GDoN? “Live in one and rent the other” edition

1429 3rd Street Northwest

This house is located at 1429 3rd Street, Northwest. The listing says:

“Stunning city town home has 2 separately metered homes, both totally gutted and all NEW, top of the line cabinets, appliances, fixtures and finishes. Live in one and rent the other for a smart investment or to offset your mortgage payment. Upper Unit 3BR/2.5BA with ebony hardwood floors, deck and fenced yard, Lower unit is 1BR/1BA. Block to Shaw Metro.”

You can see more photos here.

This 4 bed/3.5 bath is going for $899,000.

42 Comment

  • It looks beautiful, and I think you could get quite a bit for that nice-looking basement unit, but any way you slice it, saying it is a “block to Shaw metro” is a flat out lie for something on 3rd Street. I think it might be a little high for that specific neighborhood. A little bit west or north, maybe.

    • Sheesh, hasn’t anyone realized that it’s probably just a typo and the agent meant to write “blocks” but missed the s? I mean, I’ve met some doozies when it comes to real estate agents, but they generally can tell how long a block is.

      • We pay realtors a lot of money to get it right. If they can’t write four lines of text without making a glaring error, then they might be in the wrong business. Same goes for listings with crappy photos.

  • Even allowing for Realtor-speak, “block to Shaw Metro” is the most egregious misrepentation of Metro-adjacentness I’ve seen in a while.

    • It’s definitely not “a block”, but a ~10 minute walk to the metro isn’t bad. It’s also right off a number of convenient cross-town bus lines.

  • Hoo boy, as someone who owns a remarkably similar house nearby I definitely hope this sells for what they’re asking. And yeah, “block to Shaw Metro” is just flat out wrong. I have to think that they meant to say “blocks” which is closer to the truth (though still pretty bad).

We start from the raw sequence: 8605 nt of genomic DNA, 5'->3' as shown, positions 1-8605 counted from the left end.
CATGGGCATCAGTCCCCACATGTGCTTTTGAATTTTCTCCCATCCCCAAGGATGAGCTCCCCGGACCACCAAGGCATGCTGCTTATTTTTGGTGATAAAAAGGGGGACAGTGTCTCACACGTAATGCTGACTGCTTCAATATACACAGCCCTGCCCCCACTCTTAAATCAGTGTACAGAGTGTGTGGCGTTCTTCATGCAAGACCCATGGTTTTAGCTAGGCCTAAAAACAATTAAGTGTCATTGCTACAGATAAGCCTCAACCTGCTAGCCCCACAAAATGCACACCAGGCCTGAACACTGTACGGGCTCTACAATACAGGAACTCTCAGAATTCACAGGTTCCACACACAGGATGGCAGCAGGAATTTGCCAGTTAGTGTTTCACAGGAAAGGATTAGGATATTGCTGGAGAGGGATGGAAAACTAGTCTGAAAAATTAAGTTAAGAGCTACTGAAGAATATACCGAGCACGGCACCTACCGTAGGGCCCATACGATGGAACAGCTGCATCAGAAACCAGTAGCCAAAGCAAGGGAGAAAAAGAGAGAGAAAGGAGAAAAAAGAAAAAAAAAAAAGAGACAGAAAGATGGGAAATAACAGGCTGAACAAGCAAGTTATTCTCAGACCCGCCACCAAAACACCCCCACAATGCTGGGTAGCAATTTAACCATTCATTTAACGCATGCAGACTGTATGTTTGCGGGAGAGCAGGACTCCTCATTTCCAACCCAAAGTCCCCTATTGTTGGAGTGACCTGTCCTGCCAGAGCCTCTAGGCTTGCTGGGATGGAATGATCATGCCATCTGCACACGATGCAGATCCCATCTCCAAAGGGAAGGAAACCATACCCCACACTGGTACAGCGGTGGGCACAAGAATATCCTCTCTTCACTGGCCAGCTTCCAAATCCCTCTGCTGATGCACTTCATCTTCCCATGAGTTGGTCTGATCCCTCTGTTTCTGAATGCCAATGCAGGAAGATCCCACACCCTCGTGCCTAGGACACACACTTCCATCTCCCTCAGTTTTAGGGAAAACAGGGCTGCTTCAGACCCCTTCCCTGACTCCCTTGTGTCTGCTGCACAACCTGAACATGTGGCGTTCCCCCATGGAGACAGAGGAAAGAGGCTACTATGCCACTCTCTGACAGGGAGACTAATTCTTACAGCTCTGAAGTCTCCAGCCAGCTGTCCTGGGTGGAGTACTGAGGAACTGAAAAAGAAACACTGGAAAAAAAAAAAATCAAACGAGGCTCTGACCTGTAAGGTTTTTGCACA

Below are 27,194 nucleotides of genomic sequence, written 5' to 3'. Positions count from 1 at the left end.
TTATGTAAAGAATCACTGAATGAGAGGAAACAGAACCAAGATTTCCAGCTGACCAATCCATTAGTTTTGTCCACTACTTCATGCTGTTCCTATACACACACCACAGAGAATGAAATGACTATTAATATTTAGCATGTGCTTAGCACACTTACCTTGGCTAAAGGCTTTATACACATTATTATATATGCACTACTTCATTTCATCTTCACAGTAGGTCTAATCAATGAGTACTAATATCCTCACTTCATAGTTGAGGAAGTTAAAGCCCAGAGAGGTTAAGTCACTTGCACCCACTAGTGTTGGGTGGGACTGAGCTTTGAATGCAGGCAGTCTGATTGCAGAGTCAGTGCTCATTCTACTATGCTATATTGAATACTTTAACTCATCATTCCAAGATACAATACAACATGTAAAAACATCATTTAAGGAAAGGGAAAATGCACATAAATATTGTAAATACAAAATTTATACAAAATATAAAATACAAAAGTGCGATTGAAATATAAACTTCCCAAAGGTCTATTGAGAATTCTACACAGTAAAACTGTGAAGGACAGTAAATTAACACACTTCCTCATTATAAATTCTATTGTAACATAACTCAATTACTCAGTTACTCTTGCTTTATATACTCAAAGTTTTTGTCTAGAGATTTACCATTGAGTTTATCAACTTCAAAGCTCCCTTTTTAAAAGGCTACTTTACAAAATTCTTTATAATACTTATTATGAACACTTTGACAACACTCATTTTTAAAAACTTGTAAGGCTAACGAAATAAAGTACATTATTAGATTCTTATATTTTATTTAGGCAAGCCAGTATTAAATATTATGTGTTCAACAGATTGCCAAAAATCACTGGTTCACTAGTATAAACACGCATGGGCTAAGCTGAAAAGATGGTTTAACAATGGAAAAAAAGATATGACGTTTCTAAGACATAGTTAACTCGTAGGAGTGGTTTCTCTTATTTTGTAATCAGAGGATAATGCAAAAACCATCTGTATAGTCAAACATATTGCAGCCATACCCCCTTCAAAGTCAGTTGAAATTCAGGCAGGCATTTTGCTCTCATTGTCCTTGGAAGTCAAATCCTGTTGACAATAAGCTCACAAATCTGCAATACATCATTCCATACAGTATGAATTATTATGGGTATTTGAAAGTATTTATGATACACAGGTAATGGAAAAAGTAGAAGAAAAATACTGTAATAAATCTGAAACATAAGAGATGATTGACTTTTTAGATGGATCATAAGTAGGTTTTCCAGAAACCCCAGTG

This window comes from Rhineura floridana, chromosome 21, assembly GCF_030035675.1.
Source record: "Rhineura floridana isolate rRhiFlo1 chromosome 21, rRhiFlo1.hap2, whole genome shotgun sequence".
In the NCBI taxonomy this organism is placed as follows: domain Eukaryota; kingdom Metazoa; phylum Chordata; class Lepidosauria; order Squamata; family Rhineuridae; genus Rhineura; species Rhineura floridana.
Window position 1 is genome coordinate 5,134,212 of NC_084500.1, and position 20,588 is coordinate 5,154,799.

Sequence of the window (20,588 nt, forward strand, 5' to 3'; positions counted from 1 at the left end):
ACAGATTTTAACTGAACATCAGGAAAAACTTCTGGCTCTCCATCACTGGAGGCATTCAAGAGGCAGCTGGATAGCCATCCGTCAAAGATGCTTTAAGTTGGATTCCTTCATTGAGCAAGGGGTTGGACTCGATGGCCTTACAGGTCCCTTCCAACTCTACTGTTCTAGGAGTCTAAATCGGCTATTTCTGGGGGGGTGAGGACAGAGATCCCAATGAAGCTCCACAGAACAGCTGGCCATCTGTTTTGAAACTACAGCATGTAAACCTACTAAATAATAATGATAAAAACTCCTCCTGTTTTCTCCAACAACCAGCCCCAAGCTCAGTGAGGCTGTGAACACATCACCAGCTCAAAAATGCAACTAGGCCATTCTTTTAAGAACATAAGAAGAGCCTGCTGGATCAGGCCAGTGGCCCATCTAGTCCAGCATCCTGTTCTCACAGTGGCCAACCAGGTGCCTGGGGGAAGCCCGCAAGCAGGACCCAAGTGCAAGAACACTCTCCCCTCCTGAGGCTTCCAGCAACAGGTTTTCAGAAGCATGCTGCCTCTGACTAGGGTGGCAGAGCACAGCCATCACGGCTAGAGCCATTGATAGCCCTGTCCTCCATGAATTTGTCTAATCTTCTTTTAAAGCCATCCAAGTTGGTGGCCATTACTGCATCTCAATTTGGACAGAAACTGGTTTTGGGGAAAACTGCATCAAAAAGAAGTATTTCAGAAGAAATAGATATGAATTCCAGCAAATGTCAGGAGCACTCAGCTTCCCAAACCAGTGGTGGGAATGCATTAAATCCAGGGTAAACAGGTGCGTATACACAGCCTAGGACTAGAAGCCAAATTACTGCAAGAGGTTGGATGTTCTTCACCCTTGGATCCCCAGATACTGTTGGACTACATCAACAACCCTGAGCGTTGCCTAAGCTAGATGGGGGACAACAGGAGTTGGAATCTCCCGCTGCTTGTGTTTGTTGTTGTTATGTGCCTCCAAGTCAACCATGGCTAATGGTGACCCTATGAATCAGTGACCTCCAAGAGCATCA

• It’s too far from the Metro to get that price.

    • If you believe that, then you don’t know Truxton Circle. The house next door got almost the same price, and I don’t think it has a rental unit.

  • I live not too far from here. Of course, as others have noted, the block to Shaw Metro is flat wrong. I do wonder, though, if Mt. Vernon Square is an even closer metro than Shaw, which makes it even more amusing. I personally would prefer to be west of NJ in that particular stretch. Probably will go for 849 bc of the rental.

    • My Vernon is slightly closer. I’m sure it was supposed to say blocks to metro. We all know Shaw is over there.

  • Though I don’t mind a 0.6 mile long walk to the metro, a mere misrepresentation of facts raises a flag – what else is misrepresented? Having said that I do think the house is priced right.

  • A bit generic perhaps, but good location and I am a big fan of the rentable basement. Think it’ll go for just around this, though the market seems to be slowing in the slightest. Thoughts?

    • It does seem to be slowing slightly, but this seems to be a well-renovated property and is conveniently located to much of Shaw. The new Dunbar HS is absolutely gorgeous, and the city is making headways towards reconnecting O st (which looks really nice already).

    • I agree — it will probably go at nearly this price because the real rentable unit effectively makes it far more affordable. I don’t love all aspects of the reno, but think it’s generally well done and will attract buyers because the space is used very well.